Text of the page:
• The precession of the equinoxes is a slow rotation of the whole pattern of stars around the ecliptic axis, one revolution taking 26 000 years. This motion was discussed by Hipparchus (~190 BC to ~120 BC).

This experiment was safety-tested in April 2007

Related experiments

Model of the celestial sphere


Up next

How to make a comet

Orbits
Earth and Space

How to make a comet

Practical Activity for 14-16

Demonstration

Teaching about comets? Bring them to life in class with this memorable demonstration!

Apparatus and Materials

  • Large polythene sheet to protect floor
  • Bin-liner bag, to line bowl and draw comet together
  • Mallet, to crush some dry ice to powder
  • Substantial plastic bag, in which to crush dry ice
  • Gardening gloves (heavy duty type)
  • Gardening gloves (heavy duty type)
  • Balance, to find mass of comet (and hence calculate a hypothetical kinetic energy)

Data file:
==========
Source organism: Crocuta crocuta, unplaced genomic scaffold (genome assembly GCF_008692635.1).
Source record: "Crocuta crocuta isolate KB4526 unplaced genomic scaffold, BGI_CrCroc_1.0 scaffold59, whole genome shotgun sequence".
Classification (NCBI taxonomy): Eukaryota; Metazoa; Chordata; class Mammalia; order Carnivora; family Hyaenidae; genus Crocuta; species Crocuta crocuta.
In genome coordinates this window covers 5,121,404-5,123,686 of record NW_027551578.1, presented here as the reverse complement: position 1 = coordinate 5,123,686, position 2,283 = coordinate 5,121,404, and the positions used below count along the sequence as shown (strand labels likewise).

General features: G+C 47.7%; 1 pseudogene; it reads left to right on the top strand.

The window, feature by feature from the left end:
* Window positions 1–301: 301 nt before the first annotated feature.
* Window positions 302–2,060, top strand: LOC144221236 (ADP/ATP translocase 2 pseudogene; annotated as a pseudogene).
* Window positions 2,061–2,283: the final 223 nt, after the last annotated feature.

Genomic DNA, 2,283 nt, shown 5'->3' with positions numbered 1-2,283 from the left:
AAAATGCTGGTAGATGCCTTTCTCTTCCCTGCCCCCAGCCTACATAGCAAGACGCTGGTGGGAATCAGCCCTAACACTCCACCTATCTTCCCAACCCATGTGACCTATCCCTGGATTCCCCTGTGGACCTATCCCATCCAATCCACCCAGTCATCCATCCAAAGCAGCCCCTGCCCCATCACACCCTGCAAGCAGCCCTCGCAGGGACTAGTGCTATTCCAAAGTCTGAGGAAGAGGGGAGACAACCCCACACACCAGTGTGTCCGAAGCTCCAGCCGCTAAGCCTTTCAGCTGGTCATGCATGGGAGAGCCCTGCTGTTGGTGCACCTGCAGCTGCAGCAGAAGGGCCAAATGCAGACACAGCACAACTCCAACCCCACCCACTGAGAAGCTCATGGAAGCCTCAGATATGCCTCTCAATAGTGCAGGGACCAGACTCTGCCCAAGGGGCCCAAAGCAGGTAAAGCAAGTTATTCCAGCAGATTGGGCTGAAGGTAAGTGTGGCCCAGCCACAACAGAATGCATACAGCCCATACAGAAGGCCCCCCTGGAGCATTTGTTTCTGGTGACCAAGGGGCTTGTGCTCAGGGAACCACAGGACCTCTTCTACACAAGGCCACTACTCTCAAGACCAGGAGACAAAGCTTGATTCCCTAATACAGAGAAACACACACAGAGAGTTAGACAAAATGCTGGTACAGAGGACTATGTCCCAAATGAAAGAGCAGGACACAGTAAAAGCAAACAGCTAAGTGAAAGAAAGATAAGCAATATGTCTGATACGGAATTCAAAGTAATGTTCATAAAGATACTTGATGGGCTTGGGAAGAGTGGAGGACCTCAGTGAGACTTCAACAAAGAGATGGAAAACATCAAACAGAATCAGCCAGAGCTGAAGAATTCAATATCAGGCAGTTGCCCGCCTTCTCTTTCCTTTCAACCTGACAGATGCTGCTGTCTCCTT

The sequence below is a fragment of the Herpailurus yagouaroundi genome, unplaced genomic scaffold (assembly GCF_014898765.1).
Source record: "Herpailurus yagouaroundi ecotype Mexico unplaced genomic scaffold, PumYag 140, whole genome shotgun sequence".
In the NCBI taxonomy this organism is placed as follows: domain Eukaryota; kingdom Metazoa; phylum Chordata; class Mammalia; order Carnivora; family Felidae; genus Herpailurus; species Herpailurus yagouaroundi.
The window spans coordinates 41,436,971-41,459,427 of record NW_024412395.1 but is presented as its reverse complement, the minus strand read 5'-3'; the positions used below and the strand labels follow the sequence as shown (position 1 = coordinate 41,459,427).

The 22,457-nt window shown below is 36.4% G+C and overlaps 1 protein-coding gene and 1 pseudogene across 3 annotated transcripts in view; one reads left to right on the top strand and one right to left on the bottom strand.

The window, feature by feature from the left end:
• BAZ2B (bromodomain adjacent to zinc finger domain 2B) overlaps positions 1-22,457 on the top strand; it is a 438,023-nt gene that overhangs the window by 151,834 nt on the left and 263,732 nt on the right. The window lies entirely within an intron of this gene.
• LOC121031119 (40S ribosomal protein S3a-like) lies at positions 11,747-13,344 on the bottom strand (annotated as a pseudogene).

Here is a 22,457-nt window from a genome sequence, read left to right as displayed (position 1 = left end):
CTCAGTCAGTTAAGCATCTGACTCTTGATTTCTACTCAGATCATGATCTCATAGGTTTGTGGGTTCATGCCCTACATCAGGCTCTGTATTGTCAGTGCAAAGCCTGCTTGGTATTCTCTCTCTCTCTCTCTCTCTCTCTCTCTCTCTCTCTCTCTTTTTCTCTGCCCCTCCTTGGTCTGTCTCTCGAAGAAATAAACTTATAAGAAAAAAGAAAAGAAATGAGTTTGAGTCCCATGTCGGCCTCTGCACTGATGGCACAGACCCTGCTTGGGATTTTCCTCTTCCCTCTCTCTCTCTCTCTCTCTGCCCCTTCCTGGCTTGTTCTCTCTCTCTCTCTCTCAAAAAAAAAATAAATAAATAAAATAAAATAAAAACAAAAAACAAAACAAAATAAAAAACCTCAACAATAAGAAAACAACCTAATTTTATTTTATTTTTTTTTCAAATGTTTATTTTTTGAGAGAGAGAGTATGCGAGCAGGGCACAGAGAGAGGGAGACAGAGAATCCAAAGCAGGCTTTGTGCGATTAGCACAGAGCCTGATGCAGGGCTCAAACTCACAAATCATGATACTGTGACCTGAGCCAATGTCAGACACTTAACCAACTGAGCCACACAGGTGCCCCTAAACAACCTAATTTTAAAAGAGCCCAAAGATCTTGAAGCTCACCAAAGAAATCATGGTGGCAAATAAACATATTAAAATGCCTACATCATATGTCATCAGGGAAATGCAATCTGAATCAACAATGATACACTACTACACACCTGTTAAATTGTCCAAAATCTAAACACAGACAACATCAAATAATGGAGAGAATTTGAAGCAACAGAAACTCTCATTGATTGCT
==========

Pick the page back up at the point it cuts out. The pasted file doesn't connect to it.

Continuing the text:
For two comets...

  • Dry ice pellets, 10 kg
  • Garden sand, 1 kg
  • Water, 2 litres
  • Soil, 1 handful (organic constituent)
  • Worcestershire sauce (organic constituent)
  • Smelling salts (organic constituent)

Health & Safety and Technical Notes

Dry ice sublimes at -78°C and will cause serious skin burns on contact, but momentary contact is unlikely to be a problem.

Do not confine in a sealed container as it will explode.

10 kg of dry ice will produce 5 m3 of gas, raising the level of CO2 from 0.035% (natural) to safe-limit (USA) of 0.5% in a room 3 m high by 19 m on a side.

Make sure there is adequate ventilation, although if the dry ice is transported in a substantial expanded polystyrene box, little will sublime.

CO2 is heavier than air therefore pools at ground level.

In theory trapped gas could fracture the comet or cause it to split, but this has never been recorded.

Read our standard health & safety guidance